Some people eat, sleep and chew gum, I do genealogy and write...

Tuesday, January 14, 2014

Moving beyond the U.S. Census

Some impossibly high percentage of new genealogy researchers start out using the United States Federal Census records as the only source for their research. The obvious reasons are that the records are valuable, relatively easy to use and available for free online. The budding researchers then collect a few names and dates and then ignore the real value of the census records. What are most or almost all of the researchers ignoring? From my standpoint, the main value of the U.S. Census records lies in establishing the exact location of individuals and families at a given point in time thereby opening up a broad avenue to further research.

In teaching class after class, I have come to the conclusion that the one fact that seems to escape almost all researchers is the connection between the geographic location and the origin of genealogically significant records. The rule is that most genealogically significant records are created at or near the time of an event in the then existing jurisdictional entities corresponding to the geographical location of the event. These records continue to be created as each individual progresses through his or her life.

Let's say we start with the FIRST RULE OF GENEALOGY: When the baby was born, the mother was there. So we can assume that any records created as a result of the birth, could be found in the applicable jurisdictions (i.e. city, county, state, country etc.) in existence at the time of the event. In my experience, failure to recognize this basic rule is one of the most common contributing factors to lack of progress in research. It seems so self evident that you would think that everyone would instantly recognize that the real basis for searching for ancestors should be geographically oriented rather than a rather simplistic search for names and dates. But the obvious must not be so obvious.

Going back to the U.S. Census records, to repeat, an important value of the information is that the Census gives a snapshot of an individual or family at a particular location and a defined time thereby facilitating locating additional pertinent records. One aspect of this problem is likely the lack of an historical context to the records found on the United States Census. For example, how many people can spontaneously identify significant historical events in the location where their ancestors lived during each census? Evidence of this lack of understanding is easy to find in the fact that the researchers failed to record all of the significant geographic names in conjunction with the information that they obtain from the census records. This is generally the case because the census records may not contain that information. In my own genealogy, I frequently find events that occurred in northern Arizona in 1910 as happening in the town of Joseph City, Navajo, Arizona. When the town's name in 1910 was St. Joseph and Arizona was not yet state.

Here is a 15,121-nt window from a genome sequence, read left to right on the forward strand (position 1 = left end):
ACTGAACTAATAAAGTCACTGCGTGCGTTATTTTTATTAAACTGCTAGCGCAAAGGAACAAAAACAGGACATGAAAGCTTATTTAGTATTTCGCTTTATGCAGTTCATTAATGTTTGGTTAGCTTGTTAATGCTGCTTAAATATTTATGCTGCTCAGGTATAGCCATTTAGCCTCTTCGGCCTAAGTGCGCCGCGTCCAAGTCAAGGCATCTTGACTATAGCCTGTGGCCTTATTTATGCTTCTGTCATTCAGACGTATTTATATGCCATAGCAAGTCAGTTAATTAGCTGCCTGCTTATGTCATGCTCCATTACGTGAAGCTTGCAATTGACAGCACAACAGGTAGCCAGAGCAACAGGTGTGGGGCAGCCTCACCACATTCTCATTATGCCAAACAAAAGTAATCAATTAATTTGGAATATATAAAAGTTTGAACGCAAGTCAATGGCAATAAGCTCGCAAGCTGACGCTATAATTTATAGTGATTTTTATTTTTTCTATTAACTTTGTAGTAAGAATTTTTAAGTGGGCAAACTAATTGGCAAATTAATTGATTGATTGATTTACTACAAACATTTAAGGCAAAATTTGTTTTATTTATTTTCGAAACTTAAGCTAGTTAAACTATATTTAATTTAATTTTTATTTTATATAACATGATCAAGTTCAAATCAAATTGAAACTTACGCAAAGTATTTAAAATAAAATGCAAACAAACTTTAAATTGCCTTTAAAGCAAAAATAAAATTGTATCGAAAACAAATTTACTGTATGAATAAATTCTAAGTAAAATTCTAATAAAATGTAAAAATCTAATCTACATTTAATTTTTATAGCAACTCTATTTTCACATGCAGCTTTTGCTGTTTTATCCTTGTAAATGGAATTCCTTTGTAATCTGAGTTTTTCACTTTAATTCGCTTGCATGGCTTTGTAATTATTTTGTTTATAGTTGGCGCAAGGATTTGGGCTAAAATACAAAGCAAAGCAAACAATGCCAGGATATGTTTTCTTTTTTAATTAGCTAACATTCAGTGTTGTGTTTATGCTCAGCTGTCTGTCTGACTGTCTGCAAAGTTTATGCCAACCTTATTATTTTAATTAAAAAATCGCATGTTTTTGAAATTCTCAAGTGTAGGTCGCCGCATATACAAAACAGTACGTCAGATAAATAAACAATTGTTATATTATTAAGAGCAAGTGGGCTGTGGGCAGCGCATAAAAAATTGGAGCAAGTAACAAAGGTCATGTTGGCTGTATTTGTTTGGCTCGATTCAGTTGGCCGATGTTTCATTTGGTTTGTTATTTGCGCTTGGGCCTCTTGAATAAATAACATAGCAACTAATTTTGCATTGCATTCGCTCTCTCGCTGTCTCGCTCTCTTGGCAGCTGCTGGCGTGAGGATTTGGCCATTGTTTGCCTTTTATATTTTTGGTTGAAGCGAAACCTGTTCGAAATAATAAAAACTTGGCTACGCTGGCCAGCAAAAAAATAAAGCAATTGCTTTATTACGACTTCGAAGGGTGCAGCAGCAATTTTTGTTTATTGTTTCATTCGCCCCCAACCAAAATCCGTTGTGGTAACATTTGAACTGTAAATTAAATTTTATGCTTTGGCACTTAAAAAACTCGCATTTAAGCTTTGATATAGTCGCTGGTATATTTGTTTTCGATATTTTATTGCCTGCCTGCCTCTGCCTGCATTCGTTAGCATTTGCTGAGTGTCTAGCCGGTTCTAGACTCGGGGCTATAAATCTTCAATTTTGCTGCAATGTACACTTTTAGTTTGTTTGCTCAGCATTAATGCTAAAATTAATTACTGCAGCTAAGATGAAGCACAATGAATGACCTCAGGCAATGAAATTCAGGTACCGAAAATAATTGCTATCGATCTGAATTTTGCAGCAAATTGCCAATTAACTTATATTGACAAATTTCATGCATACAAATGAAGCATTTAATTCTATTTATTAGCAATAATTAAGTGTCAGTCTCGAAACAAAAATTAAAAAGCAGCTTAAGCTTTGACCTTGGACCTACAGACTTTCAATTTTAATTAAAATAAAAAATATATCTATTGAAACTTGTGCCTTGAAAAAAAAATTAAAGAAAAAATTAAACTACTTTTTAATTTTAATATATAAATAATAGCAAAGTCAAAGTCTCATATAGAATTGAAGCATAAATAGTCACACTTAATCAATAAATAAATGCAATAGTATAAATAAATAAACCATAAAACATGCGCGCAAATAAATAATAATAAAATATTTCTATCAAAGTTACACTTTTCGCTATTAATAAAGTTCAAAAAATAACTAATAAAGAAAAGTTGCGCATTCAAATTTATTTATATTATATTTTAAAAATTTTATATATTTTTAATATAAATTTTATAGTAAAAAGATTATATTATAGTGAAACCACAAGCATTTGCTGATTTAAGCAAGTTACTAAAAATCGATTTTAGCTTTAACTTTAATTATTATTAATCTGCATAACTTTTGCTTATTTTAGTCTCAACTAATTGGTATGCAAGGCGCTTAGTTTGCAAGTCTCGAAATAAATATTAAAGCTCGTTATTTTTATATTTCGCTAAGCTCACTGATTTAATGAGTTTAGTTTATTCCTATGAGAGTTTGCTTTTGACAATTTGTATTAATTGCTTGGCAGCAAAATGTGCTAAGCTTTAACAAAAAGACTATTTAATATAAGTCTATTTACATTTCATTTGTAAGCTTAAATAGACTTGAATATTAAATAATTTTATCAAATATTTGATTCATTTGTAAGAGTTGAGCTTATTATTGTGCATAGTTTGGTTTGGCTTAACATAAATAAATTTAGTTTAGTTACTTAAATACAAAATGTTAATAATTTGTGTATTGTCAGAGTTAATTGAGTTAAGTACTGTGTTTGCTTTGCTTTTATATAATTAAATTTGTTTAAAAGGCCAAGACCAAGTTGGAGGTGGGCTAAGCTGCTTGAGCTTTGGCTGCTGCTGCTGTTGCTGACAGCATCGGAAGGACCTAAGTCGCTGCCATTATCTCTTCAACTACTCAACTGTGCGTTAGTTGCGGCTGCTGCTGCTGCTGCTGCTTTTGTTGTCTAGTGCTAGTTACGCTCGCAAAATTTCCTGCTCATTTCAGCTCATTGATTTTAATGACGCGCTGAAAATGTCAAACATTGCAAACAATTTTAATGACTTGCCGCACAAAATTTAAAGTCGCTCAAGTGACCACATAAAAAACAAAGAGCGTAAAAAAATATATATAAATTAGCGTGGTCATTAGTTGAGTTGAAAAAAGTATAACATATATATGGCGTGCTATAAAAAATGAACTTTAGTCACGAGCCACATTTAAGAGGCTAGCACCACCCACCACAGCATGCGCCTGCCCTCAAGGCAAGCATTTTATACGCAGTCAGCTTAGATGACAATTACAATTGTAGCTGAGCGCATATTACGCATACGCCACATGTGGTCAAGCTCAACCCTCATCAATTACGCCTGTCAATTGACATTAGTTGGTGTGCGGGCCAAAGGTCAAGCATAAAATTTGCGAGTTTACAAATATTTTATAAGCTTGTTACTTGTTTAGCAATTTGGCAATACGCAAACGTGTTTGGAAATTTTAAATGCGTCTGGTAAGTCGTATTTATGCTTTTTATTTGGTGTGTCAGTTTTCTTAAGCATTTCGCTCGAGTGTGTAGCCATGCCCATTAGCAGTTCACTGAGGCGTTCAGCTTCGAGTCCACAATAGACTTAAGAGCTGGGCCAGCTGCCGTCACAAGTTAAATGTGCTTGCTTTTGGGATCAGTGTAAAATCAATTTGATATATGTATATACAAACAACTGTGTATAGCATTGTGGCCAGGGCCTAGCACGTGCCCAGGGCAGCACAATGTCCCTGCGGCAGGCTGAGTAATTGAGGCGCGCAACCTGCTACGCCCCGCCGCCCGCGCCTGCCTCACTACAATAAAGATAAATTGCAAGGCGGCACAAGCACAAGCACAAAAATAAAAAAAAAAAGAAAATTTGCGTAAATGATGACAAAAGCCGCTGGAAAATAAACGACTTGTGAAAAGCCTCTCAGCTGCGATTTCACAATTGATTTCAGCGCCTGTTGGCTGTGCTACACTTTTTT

So here we have a record, the U.S. Census, that provides specific geographic information concerning events that occurred every 10 years thereby creating a geographic trail can be reconstructed for every family appearing in the census records. But because of the lack of awareness of the importance of this information, very few of the researchers utilize what they already found. Let me go back to my example of Joseph City, Navajo, Arizona and the 1910 U.S. Census.

If you look at this record showing my Great-grandfather, Henry Tanner, you will find some of the jurisdictional information at the top of the page. The page identifies the state as Arizona, the county as Navajo and the town as St. Joseph. It also has a specific date of 19 May 1910. Now, it I use that information to go to the FamilySearch Library Catalog, I can do a place search for Arizona and four Navajo County and specifically for St. Joseph. In each catalog listing I will find several types of records that were created including that specific location and during the exact time period involved. A careful researcher would search all of those records for additional information about the individuals and family.

You may argue that once you have the census record what more do you need? When I am talking about my great-grandfather this may seem to be a tribunal question, but if I am researching and unknown family where I'm not acquainted with the next generation, any information that I can find out about the family will be helpful in establishing the identity of the next generation.

This whole process can be generalized into a consideration of records as "finding aids" instead of merely sources. Each record that is found then becomes the basis for finding additional records by using the information in the new record to confirm locations, dates and the names of the ancestors at a new location and date.

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